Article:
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Iguanas are falling from the trees in South Florida, and unusually cold weather is to blame.
We’ve all heard the popular saying, “It’s raining cats and dogs,” but according to Miami’s Weather Service it literally has been raining iguanas. Yesterday, the weather service issued a warning to South Florida residents that temperatures were so low seemingly frozen iguanas could fall from trees and cause injury.
Once temperatures drop into the 40s (Fahrenheit), iguanas can go into a state of shock in which their blood starts to slow and they become extremely lethargic.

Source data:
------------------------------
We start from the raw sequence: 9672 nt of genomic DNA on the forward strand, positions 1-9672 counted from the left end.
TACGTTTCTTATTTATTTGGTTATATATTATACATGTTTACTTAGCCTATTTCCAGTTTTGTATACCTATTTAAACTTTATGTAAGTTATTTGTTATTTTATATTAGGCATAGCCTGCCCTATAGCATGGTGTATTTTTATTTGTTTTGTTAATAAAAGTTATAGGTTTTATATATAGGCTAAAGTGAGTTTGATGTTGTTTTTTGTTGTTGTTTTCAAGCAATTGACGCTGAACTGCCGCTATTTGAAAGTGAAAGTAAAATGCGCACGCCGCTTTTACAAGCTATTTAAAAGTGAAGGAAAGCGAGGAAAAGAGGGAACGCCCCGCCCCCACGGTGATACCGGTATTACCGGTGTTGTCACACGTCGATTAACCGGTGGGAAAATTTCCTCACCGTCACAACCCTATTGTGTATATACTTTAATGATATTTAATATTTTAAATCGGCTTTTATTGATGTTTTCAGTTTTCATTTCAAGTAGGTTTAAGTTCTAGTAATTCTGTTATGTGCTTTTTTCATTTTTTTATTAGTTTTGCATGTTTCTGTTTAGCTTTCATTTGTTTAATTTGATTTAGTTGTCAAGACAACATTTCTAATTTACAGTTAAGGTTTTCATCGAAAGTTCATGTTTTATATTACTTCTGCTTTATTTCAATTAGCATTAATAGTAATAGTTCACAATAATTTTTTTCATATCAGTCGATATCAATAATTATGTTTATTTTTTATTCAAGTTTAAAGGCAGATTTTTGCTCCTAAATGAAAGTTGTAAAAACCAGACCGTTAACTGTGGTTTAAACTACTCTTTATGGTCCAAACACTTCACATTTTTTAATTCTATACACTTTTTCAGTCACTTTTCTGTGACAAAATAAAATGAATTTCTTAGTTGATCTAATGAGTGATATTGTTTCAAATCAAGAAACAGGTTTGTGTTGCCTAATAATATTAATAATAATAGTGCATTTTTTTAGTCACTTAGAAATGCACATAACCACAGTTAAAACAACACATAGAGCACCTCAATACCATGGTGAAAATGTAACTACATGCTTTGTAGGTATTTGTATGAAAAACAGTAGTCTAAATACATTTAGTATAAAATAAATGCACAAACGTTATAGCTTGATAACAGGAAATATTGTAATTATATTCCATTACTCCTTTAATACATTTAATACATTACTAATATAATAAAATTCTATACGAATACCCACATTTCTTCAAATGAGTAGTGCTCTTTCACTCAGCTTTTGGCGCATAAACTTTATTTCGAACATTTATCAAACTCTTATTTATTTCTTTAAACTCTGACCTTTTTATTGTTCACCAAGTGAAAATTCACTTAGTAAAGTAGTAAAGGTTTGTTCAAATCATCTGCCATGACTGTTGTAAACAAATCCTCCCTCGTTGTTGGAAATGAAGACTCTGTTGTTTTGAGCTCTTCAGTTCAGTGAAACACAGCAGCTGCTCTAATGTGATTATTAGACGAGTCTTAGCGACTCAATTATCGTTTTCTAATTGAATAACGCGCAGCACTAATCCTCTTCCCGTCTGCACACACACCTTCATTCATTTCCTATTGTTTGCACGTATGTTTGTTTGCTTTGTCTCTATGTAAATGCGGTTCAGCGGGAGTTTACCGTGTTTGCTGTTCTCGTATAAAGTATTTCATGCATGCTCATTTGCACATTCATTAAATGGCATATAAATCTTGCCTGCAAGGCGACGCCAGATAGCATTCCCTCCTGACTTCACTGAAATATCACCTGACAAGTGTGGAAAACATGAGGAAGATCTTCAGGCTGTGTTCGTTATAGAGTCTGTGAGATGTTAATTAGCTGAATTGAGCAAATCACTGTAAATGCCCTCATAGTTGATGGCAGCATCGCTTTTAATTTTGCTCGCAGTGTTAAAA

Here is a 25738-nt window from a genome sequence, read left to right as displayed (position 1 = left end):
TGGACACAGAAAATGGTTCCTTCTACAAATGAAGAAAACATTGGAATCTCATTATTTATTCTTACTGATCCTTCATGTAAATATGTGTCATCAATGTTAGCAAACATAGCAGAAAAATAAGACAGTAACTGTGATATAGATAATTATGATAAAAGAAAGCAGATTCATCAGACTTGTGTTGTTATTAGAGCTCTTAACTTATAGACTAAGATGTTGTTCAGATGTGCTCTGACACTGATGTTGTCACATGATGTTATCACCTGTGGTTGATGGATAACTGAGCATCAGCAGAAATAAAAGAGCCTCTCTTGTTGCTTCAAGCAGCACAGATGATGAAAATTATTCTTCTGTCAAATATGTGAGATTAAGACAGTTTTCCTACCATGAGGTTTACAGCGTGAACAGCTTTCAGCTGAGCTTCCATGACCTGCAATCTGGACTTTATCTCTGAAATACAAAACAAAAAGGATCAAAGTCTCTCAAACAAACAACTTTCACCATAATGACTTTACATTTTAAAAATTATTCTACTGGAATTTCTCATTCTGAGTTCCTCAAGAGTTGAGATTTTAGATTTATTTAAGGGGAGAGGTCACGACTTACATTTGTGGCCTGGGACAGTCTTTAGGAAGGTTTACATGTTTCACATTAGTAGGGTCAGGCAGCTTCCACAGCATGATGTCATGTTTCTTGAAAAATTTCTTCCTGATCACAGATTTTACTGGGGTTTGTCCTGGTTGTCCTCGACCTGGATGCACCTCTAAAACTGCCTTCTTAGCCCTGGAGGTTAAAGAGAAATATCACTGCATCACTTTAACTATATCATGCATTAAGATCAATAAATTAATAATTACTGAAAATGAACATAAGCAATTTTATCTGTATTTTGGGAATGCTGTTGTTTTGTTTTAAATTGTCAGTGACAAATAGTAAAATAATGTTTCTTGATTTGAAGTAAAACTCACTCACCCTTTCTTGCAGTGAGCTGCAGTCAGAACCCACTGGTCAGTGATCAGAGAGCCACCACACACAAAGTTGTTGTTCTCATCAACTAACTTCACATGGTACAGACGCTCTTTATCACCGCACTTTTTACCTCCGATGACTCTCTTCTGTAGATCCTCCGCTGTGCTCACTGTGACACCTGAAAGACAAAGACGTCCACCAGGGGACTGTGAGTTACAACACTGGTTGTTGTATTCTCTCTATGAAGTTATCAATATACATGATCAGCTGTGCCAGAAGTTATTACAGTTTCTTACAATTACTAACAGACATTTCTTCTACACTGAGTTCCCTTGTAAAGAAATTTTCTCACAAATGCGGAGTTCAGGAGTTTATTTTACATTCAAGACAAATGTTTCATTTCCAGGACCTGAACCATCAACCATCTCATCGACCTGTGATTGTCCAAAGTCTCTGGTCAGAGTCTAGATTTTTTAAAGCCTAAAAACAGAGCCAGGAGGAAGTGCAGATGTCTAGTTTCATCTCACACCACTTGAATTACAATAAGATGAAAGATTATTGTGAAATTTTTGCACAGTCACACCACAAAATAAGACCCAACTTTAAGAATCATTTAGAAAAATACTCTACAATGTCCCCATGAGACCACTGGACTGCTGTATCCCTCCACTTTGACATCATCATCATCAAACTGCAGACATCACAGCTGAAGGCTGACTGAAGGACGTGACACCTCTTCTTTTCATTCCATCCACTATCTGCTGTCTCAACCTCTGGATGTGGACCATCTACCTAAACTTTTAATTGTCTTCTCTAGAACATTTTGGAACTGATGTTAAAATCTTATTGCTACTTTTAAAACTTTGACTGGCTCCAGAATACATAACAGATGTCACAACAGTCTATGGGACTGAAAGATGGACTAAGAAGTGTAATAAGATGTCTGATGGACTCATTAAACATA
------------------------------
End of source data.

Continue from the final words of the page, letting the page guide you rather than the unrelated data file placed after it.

Ron Magill, communications director for Zoo Miami, told Q13 Fox, “The temperature threshold for when iguanas begin to go into a dormant state depends greatly on the size of the iguana" and that "generally speaking, the larger the iguana, the more cold it can tolerate for longer periods.”
According to the Florida Fish and Wildlife Conservation Commission, green iguanas can grow to over five feet in length. Males weigh up to 17 pounds, making it potentially very dangerous if one falls on you. Females, although they can grow to the same length, don’t usually weigh more than seven pounds.
Anyone who finds a "frozen" iguana on the ground is warned to leave it alone. Although the iguanas may look dead, they could be alive—and may become very defensive once they are able to move. Iguanas can also transmit Salmonella to humans through contact with water or surfaces contaminated by their feces, according to the Florida Fish Wildlife Conservation Commission.
Luckily, the cold snap in South Florida is expected to end by Thursday.